Torq/Lite was formed in 1995 when Dale Francis decided that he could design better hydraulic torque wrenches. Since then, the company has been a family-owned designer and manufacturer of bolting equipment made entirely in the USA. Torq/Lite has received more than 15 different patents for new technology, at least one in each of the last five decades. By never settling for the way things have always been done,the company developed the most comprehensive spectrum of hydraulic torque wrenches on the market, including the Robo-Spider™, the world’s first fully automated hydraulic bolting system. Torq/Lite is also unique for developing their own hardware, giving the compay complete control over assembly, testing, calibration and quality assurance.
Torq/Lite originally met with former MEPOL Business Development Manager Scott Uffman. Uffman discussed with Torq/Lite owners the company's need for operating discipline in budgeting and cost management with a concentration on marketing efforts. Uffman then introduced the Torq/Lite staff to MEPOL Project Manager Dan Stumper who knew the best solution for the company was to conduct a competitiveness review assessment, a systematic evaluation of a manufacturer’s business measuring operations and performance against globally competitive criteria.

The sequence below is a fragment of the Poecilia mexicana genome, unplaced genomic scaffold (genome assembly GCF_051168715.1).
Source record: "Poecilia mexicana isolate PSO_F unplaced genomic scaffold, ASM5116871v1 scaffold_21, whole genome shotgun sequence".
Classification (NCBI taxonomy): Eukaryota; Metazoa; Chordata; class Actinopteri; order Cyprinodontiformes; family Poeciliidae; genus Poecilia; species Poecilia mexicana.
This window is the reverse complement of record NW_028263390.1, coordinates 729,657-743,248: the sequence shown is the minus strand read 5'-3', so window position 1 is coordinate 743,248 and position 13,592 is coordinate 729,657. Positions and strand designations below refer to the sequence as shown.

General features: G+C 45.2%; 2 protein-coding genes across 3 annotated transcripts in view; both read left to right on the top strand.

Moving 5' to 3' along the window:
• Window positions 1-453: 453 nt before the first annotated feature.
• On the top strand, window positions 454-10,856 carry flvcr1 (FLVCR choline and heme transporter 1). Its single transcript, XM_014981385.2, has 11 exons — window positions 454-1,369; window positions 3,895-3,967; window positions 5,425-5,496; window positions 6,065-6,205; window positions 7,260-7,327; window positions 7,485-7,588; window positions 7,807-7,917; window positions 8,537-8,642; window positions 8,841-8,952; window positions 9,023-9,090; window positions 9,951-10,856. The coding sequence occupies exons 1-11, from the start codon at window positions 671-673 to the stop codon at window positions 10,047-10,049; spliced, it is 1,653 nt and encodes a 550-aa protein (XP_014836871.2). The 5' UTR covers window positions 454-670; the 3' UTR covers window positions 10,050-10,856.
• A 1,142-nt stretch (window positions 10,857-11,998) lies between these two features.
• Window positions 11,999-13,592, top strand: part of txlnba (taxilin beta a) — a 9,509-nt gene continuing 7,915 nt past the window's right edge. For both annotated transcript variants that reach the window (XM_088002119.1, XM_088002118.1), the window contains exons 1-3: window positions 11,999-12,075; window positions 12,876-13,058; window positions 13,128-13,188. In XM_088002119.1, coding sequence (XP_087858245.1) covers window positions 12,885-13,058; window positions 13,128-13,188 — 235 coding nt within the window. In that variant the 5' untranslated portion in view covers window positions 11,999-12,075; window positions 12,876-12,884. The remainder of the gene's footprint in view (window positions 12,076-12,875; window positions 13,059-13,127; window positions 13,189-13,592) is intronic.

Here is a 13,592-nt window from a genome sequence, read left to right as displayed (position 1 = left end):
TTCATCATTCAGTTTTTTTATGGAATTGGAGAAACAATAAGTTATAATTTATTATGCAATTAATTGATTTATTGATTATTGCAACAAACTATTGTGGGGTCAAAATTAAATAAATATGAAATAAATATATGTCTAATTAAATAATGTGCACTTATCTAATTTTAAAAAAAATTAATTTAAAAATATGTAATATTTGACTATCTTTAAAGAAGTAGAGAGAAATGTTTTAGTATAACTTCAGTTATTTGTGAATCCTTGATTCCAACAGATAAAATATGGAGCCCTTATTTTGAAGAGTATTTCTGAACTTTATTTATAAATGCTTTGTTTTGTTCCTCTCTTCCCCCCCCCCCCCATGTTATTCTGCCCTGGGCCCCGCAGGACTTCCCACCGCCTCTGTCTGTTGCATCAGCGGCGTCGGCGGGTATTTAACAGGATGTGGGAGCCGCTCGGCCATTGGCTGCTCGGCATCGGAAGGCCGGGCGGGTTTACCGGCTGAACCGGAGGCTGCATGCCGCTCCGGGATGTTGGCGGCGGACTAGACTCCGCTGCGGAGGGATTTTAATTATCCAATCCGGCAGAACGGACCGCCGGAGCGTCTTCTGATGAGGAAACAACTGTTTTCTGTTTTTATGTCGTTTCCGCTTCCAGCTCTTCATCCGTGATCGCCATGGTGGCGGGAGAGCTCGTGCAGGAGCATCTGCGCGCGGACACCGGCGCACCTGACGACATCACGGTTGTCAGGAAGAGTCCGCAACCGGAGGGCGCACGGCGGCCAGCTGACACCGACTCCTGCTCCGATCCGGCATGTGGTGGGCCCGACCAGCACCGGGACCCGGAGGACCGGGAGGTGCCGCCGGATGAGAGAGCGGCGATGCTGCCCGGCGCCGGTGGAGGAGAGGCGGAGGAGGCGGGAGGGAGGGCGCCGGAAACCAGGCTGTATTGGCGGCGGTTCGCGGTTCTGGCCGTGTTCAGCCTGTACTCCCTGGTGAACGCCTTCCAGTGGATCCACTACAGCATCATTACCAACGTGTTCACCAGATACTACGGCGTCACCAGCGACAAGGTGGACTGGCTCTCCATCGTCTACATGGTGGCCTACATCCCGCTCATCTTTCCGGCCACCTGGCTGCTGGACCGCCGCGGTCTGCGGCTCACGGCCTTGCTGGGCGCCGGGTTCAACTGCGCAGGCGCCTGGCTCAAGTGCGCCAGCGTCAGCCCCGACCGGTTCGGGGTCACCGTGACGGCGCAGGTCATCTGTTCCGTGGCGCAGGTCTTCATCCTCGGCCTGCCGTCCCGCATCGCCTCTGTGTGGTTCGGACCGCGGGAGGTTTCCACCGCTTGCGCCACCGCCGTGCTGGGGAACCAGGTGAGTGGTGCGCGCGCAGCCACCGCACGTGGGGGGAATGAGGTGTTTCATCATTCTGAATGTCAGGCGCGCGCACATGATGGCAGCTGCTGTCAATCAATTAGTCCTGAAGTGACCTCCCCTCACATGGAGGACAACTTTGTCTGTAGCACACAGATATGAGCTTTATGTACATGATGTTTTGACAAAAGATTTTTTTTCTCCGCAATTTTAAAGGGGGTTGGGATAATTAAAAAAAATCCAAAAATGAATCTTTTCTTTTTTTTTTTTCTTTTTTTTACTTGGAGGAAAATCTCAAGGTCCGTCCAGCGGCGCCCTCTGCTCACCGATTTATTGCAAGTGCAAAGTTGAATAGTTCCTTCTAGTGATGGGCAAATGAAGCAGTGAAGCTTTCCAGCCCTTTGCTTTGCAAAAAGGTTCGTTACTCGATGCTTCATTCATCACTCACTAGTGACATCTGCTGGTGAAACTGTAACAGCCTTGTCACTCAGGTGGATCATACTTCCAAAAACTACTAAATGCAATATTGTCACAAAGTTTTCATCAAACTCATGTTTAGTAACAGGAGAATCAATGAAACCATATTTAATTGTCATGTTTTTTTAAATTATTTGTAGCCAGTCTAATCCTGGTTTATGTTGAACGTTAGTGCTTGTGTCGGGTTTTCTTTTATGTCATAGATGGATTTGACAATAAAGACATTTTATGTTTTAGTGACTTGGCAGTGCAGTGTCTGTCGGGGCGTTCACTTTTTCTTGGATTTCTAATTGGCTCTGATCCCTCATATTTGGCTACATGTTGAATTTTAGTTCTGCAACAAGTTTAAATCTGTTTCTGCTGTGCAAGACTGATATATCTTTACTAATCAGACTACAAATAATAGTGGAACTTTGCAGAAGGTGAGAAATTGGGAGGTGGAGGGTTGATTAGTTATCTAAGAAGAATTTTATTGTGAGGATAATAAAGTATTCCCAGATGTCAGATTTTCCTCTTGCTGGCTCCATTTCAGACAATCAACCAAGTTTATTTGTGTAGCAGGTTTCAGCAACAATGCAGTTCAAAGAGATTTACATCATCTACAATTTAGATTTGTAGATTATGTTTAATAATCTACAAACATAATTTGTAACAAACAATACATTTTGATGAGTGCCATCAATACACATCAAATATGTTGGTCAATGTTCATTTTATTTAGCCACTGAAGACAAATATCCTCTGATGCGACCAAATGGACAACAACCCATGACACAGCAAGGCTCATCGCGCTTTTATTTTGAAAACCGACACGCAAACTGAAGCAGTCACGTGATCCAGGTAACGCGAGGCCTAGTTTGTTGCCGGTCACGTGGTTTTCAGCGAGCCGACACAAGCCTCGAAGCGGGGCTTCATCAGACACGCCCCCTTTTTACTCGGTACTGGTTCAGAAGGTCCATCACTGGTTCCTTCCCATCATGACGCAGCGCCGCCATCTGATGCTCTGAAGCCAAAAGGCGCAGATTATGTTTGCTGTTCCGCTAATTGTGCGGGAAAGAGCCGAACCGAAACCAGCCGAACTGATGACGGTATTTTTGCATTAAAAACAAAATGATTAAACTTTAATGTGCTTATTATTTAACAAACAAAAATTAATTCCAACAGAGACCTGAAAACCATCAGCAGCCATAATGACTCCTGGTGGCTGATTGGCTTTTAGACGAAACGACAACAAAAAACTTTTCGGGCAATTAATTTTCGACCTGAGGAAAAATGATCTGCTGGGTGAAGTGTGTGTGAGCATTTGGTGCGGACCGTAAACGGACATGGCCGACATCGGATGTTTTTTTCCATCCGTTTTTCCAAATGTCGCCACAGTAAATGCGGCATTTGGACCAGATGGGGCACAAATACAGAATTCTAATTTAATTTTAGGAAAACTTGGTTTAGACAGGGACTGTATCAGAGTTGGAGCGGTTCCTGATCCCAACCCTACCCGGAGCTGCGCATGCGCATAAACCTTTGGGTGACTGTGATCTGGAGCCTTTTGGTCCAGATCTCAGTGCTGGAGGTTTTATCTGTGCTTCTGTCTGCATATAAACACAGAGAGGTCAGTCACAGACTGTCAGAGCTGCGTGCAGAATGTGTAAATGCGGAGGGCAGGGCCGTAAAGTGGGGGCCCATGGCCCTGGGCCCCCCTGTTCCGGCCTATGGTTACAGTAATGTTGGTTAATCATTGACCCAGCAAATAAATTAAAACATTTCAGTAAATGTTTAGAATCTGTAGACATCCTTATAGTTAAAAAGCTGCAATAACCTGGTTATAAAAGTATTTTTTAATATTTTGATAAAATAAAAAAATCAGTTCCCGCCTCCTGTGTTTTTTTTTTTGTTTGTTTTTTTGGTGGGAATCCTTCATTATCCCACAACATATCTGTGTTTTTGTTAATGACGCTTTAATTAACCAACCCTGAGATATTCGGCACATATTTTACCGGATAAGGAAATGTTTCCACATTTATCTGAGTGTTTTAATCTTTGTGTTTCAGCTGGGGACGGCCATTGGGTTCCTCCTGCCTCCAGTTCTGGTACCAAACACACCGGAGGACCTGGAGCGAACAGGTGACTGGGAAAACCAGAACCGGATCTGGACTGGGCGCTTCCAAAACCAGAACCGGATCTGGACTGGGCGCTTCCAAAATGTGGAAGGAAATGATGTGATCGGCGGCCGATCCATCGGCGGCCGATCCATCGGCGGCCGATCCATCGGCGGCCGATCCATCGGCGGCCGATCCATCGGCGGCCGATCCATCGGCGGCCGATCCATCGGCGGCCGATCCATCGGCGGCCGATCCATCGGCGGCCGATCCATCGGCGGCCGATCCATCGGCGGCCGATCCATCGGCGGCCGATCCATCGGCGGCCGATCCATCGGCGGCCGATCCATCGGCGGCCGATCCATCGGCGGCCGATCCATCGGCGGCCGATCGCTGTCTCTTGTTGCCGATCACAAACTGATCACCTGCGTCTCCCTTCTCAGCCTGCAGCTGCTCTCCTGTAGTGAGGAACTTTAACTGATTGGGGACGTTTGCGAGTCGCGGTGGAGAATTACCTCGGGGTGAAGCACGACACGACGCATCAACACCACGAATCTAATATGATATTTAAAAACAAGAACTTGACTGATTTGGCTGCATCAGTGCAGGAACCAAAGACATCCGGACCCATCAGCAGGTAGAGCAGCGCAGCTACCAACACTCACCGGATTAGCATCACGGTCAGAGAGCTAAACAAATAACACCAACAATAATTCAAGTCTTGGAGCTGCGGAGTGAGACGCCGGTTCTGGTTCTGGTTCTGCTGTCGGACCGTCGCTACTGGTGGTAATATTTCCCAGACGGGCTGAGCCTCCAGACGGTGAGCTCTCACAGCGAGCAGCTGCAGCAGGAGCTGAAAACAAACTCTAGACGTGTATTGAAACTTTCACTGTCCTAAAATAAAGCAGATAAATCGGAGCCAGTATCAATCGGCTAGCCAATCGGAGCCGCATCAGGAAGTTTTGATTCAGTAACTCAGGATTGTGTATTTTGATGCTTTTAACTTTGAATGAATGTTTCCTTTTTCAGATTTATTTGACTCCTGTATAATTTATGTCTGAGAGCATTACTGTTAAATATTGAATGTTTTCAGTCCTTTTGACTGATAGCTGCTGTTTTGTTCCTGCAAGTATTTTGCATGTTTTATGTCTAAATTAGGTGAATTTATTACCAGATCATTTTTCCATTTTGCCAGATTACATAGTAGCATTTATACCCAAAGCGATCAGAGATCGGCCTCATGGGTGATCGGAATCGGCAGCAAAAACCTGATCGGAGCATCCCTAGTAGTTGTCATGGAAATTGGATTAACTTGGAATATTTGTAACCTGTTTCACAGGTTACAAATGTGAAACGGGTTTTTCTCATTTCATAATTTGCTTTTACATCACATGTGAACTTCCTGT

We have enjoyed our relationship with Dan Stumper and MEPOL. His attention to detail and his consistency in follow up, suggestions to new grants and opportunities and intentional focus demonstrates the type of management model we want to implement and execute at Torq/Lite. Our newest venture into medical PPE is a large venture for us. Dan has been invaluable in introducing us to incentive programs, real estate opportunities, as well as operational level support in sourcing local suppliers for raw materials and labor.
MEPOL Project Manager Dan Stumper completed an initial competitiveness review (CR) for Torq/Lite. The recommendations from this project were to develop and refocus their business strategy, increase sales/marketing efforts, pursue funding options and institute policy deployment and human resource development. To address these issues the management team shifted their approach to communication and accountability within the leadership structure.
The company has also modified their business strategy. The latest efforts are focused on building a manufacturing facility to supply nitrile gloves (PPE) to the medical industry. Torq/Lite has also been successful in getting through the initial phase of a Southwest Trade Adjustment Assistance Center (SWTAAC) grant. The SWTAAC identifies and assists U.S. manufacturing and service companies which have experienced a decline in sales and employment due to foreign competition (imports). If a firm meets the criteria, they can apply for a cost-share program that brings up to $75,000 to be spent on a dollar for dollar basis. Torq/Lite has also enlisted the help of a part-time chief financial officer (CFO) to drive cost control and cost management activities, along with establishing policy changes and cost-saving measures.